The Director of Public Prosecutions has done his job, it would seem, in this case. In other matters of public concern and where the public has high interest, it is a bit concerning as to the status of the following: On June 7, 2010, the Integrity Commission made a report to the DPP under Section 31 of the Integrity in Public Life Act for 2 senior cabinet ministers under the former administration who had failed without reasonable justification to fulfill their duties under the Integrity in Public Life Act.
The Maha Sabha radio license issue has been referred to the DPP nearly 26 months (over 2 years) now for action and we are told the current officer holder is still engaging advice of external counsel which is private and confidential. The Maha Sabha sought legal recourse all the way to the highest appellate court, the Privy Council and won. The Law Lords Stated: “There was conspicuous failure to deal with the SDMS application over 3 years. There was unexplained and unjustified discrimination in favour of another applicant, Citadel.”
When people were arrested under the Anti-Gang Legislation, the law is very clear in making provisions for people suspected to be incarcerated for 120 days without bail. This would allow law enforcement officials to do their investigative work and accumulating of evidence. THE DPP moved with speed to vindicate these individuals. Has the head of the Judicial and Legal Services Commission asked about the other matters before this looming for nearly two years?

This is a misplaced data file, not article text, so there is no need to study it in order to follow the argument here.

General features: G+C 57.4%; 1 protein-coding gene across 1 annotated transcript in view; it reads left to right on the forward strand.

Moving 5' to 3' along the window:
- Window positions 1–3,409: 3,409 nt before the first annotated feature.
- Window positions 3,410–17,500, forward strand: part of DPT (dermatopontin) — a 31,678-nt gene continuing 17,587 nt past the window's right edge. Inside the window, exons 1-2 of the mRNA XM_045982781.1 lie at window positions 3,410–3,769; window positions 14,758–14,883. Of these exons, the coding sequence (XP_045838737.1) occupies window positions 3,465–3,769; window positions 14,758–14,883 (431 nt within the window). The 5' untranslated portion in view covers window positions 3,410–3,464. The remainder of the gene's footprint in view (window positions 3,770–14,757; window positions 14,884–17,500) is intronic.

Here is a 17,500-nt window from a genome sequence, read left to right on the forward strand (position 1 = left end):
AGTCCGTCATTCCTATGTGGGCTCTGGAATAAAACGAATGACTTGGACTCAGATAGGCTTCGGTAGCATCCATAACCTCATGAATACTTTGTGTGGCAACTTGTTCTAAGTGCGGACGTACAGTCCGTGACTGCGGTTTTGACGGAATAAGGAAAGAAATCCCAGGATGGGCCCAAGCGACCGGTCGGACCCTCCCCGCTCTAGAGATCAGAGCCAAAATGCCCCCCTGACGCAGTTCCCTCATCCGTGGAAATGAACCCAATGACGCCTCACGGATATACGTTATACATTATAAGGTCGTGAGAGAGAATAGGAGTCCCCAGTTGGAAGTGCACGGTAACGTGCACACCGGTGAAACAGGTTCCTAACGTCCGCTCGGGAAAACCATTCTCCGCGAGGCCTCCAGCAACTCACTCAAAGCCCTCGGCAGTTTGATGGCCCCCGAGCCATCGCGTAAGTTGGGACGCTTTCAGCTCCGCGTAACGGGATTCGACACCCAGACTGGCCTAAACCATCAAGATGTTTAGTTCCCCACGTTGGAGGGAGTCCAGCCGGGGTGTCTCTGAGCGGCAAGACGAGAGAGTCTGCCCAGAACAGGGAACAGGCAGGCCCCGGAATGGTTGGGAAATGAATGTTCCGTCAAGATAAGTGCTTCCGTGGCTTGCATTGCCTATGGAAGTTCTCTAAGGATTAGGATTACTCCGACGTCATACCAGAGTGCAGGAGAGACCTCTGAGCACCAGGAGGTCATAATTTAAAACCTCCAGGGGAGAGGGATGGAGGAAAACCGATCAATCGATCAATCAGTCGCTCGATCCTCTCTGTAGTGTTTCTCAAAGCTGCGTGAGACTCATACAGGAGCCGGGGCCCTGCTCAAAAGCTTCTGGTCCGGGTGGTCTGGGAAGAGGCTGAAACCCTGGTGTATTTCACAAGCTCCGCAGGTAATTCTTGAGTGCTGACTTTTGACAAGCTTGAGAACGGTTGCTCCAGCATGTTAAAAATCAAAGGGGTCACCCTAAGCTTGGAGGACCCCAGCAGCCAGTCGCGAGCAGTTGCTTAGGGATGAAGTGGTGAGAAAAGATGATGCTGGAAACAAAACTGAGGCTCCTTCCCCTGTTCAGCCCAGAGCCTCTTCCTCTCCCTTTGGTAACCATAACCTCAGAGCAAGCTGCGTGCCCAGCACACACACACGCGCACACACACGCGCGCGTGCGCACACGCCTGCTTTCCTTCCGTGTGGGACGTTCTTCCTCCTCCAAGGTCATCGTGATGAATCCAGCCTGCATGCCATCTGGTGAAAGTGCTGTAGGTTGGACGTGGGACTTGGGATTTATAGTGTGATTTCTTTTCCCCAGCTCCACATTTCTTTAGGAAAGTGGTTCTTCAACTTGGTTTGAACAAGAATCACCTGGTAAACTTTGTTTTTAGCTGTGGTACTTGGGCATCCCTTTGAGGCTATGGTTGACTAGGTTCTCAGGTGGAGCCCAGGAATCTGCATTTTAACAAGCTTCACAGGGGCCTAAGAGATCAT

Back in June 2012, the protesters who were blocking the entrance to the Parvati Girls’ Hindu College in Debe by sitting down at the entrance to school which is the property of the Sanatan Dharma Maha Sabha and only physically removed by law enforcement agents—the police, was cause for much concern.
The women who are members of the Highway Re-route Movement it appears were guilty of (1) obstructing a public place; (2) causing a commotion; (3) causing a public disturbance; (4) disturbing the peace. It is quite strange why the Director of Public Prosecutions did not instruct the police to lay charges as they were not on public ground where they sat and also guilty of several offences.
The protesters were viewed on television being hurled away by police officers and questions remain why didn’t the DPP do anything in terms of instructing the police to lay charges. We may be in need of Constitutional reform for there to be some kind of panel to supervise and monitor the day-to-day work of independent office holders like the DPP.
Does the head of the Judicial and Legal Services Commission or his designee monitor the day-to-day work of the DPP and know the chronological order of cases and matters sent to the office holder and mandated to give reports to the JLSC on the progress of matters? Who or what reporting structure is in place to ensure that even independent officer holders’ actions are transparent and above-board?
It cannot only be the court of public opinion which evaluates someone with such autonomy and powers. Why not create a Council of Prosecutors similar to some countries such as Serbia, Portugal, Moldova so that we do not have to depend on the decision of only one person?